The colonisation of New Zealand led to Māori incurring widespread loss of land through practices in breach of Te Tiriti o Waitangi.5 This included large-scale land confiscation.6  These confiscations occurred during and after the New Zealand Land Wars, a series of battles prompted by conflict over land sales and interpretations of Te Tiriti o Waitangi.  Through this period the Crown attempted to suppress Māori protest and self-determination, including through the use of excessive force.7  By 1930 Māori retained ownership of only six percent of land in New Zealand.8


The loss of land, warfare and imposition of laws, policies and practices designed to assimilate Māori9 eroded Māori social structures and led to a loss of language and traditional knowledge.10 This has had enduring impacts on Māori health, wellbeing and access to resources, which are seen today in disparities across a range of indicators. 


Māori have sought resolution of grievances for the past 180 years have demanded recognition of their Te Tiriti o Waitangi rights and tino rangatiratanga.11 The Māori-led movement in the latter half of the 20th century, together with Waitangi Tribunal claims and subsequent negotiated settlements with the Crown,12 have contributed to the revitalisation of Māori language and culture and socio-economic development.13  The principles of Te Tiriti o Waitangi form the basis of the ongoing relationship between Māori and the Crown.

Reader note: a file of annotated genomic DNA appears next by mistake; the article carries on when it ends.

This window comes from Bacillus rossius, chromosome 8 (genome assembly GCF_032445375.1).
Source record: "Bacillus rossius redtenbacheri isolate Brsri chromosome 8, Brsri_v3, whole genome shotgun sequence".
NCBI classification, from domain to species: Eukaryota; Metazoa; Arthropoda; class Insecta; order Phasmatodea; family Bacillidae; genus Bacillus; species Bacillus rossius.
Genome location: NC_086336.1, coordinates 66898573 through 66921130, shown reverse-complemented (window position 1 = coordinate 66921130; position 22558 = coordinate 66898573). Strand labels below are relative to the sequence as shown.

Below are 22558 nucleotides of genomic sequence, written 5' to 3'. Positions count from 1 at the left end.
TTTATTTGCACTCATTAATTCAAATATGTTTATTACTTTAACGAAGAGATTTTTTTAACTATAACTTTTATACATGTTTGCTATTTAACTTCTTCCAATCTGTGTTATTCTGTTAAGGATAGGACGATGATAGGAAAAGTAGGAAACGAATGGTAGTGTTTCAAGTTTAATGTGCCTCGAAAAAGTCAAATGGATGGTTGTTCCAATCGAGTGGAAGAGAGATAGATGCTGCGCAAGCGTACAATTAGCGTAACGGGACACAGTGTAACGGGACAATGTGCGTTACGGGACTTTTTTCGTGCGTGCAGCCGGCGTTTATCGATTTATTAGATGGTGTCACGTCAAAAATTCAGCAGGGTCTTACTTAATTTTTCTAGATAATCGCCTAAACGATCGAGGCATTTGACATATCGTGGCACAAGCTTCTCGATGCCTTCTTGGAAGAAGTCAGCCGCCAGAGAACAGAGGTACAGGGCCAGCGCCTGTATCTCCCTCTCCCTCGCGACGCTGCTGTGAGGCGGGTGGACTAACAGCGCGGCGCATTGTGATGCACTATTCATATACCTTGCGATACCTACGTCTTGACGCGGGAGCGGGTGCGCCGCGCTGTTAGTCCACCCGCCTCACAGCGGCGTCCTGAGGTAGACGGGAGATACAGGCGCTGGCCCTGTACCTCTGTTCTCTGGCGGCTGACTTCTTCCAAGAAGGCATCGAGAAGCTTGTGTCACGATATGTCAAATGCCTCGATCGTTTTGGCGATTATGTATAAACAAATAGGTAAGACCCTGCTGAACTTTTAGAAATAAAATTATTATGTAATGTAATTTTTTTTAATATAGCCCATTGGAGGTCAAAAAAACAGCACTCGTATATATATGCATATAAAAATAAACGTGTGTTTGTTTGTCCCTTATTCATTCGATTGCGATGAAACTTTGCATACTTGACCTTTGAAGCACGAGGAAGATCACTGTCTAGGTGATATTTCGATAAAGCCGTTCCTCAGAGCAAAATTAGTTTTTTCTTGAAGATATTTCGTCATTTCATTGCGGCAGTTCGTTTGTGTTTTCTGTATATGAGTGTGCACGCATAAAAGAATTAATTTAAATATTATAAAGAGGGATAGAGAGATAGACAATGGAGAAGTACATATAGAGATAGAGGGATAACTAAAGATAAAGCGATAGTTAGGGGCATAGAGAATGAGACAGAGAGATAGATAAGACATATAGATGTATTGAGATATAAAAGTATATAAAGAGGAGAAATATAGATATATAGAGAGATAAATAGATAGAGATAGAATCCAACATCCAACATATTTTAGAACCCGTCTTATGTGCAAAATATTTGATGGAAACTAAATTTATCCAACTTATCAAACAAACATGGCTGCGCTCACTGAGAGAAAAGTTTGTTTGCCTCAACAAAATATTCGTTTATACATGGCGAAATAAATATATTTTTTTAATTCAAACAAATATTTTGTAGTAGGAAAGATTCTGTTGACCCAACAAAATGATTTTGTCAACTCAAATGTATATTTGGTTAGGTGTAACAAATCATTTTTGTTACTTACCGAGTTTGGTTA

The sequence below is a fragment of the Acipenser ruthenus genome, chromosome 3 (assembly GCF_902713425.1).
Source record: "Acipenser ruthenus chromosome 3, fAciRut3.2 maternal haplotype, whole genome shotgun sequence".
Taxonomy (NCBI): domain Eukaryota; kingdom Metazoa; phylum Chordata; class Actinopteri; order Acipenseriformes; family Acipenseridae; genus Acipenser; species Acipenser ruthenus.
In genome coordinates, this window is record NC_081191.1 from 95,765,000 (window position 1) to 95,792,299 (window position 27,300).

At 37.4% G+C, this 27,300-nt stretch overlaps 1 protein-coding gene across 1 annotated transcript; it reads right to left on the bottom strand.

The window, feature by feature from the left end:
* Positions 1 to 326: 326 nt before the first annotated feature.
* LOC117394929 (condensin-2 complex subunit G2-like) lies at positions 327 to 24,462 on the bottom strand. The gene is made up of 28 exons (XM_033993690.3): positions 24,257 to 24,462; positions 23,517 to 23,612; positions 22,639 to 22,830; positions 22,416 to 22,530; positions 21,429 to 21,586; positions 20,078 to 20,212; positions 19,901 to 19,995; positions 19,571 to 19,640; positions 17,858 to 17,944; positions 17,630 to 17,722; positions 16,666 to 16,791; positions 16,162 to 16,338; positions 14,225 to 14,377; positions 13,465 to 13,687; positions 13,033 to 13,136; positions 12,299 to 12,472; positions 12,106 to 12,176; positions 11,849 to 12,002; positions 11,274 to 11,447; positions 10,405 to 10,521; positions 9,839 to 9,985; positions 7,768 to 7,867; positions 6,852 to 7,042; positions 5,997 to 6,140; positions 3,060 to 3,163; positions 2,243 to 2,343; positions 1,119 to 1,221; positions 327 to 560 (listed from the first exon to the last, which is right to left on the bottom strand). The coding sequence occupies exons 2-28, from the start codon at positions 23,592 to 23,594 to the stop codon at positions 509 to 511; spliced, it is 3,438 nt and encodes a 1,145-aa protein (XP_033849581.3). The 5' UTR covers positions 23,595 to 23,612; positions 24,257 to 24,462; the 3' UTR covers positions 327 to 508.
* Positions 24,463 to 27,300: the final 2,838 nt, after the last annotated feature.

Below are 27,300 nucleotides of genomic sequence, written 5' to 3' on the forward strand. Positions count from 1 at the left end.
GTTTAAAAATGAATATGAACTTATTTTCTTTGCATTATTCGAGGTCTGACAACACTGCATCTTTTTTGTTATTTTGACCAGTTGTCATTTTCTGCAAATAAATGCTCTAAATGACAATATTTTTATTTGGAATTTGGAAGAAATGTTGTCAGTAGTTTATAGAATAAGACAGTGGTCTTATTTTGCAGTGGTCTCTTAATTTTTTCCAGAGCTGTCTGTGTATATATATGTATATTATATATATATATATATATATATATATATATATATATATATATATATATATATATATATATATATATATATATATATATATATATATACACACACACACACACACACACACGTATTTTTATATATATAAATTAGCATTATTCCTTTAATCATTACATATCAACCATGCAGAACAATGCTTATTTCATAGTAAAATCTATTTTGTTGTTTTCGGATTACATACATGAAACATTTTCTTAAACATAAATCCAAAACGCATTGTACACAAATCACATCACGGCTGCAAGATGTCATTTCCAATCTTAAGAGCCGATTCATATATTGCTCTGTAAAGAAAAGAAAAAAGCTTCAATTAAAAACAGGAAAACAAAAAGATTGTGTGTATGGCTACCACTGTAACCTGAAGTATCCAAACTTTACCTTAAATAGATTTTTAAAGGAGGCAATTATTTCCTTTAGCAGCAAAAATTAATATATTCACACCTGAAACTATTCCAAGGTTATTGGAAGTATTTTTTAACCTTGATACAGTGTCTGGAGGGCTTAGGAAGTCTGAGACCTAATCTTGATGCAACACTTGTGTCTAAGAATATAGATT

2.2 New Zealand’s constitutional arrangements


New Zealand is a constitutional monarchy. The Sovereign (Queen Elizabeth II) is the head of state of New Zealand and is represented by the Governor-General. The Sovereign exercises certain powers and functions, acting on the advice of ministers.14 The prime minister is the principal advisor to the Governor-General.


The prime minister is the head of government. The executive branch of government consists of ministers and the public service. Ministers direct the executive branch of government, which makes decisions on government policies and proposes laws.15